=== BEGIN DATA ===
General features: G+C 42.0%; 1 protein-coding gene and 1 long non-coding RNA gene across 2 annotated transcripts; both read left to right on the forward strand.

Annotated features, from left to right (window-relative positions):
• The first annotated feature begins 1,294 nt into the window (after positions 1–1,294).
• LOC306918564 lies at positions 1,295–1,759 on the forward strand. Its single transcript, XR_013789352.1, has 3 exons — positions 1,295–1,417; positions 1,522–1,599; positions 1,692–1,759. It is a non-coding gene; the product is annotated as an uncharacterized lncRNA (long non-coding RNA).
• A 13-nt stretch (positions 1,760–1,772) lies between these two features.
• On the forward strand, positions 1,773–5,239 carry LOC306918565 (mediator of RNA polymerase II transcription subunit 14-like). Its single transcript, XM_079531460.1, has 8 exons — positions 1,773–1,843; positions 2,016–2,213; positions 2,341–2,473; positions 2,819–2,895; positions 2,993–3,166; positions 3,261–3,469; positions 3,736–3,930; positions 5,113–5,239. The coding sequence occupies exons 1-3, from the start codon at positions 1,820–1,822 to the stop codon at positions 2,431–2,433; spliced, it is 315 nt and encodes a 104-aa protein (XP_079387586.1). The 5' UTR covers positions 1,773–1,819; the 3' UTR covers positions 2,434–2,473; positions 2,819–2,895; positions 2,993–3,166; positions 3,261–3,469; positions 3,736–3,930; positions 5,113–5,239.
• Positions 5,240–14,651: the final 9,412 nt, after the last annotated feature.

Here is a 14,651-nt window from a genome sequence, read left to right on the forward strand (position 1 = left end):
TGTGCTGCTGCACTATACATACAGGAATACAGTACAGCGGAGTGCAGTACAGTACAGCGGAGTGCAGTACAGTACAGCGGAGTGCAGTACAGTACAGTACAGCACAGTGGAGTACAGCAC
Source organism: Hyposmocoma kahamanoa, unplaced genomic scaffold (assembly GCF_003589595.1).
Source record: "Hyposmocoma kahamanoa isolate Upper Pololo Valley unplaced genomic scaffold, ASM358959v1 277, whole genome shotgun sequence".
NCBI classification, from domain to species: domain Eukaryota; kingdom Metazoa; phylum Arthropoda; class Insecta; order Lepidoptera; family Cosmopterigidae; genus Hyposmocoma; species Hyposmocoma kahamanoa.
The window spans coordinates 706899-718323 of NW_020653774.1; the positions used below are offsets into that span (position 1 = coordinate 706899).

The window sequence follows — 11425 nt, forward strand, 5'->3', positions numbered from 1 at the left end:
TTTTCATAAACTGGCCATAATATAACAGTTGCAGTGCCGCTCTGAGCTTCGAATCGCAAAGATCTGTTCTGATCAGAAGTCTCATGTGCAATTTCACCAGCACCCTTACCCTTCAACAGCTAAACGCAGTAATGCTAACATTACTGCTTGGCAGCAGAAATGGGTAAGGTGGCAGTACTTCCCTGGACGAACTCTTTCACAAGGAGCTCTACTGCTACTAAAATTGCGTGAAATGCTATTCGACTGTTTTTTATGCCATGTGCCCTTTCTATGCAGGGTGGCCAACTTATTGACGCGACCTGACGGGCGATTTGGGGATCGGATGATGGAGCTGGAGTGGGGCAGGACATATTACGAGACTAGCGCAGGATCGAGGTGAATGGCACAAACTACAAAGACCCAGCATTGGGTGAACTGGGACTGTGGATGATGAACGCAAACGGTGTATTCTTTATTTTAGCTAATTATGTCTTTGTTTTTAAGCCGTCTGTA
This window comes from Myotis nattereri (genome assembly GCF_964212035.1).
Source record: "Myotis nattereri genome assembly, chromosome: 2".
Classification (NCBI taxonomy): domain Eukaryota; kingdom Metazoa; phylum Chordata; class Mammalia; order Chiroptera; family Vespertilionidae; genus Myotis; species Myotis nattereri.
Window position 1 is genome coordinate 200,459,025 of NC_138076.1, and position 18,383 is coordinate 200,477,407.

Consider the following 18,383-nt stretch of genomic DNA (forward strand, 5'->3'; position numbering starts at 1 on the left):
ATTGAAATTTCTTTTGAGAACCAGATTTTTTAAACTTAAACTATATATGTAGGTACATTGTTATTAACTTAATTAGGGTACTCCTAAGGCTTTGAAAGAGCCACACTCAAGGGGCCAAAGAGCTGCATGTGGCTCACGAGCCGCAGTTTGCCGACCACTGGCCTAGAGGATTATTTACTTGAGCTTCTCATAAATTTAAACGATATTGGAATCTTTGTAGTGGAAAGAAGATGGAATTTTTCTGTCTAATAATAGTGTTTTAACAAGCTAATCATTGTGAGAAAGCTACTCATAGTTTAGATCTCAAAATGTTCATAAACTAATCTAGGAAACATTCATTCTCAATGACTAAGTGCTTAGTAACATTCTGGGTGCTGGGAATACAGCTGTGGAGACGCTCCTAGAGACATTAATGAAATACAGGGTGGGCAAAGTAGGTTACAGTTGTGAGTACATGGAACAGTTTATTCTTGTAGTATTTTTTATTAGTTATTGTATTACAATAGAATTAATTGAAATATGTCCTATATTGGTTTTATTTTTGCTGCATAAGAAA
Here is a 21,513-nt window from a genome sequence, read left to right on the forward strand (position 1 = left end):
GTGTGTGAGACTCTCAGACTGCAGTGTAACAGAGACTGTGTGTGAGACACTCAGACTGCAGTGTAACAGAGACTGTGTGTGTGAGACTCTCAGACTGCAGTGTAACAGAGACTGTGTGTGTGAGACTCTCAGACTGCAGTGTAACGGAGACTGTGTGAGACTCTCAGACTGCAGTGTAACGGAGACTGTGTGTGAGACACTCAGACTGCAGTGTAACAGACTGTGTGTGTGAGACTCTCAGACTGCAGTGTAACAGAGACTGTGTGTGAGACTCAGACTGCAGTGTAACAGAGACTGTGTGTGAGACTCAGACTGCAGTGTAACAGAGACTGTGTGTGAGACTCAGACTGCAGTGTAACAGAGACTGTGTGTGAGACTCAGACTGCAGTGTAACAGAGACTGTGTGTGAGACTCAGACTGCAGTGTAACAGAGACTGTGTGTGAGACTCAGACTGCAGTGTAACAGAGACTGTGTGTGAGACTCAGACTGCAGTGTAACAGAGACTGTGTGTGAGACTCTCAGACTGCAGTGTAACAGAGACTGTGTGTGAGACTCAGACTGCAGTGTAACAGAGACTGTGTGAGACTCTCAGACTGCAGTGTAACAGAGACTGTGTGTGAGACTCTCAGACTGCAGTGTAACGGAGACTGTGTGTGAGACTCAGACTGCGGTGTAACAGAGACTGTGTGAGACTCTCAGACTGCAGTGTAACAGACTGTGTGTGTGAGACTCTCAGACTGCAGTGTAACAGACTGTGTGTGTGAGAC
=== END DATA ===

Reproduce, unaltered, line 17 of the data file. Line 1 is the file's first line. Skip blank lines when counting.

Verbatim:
Source record: "Myotis nattereri genome assembly, chromosome: 2".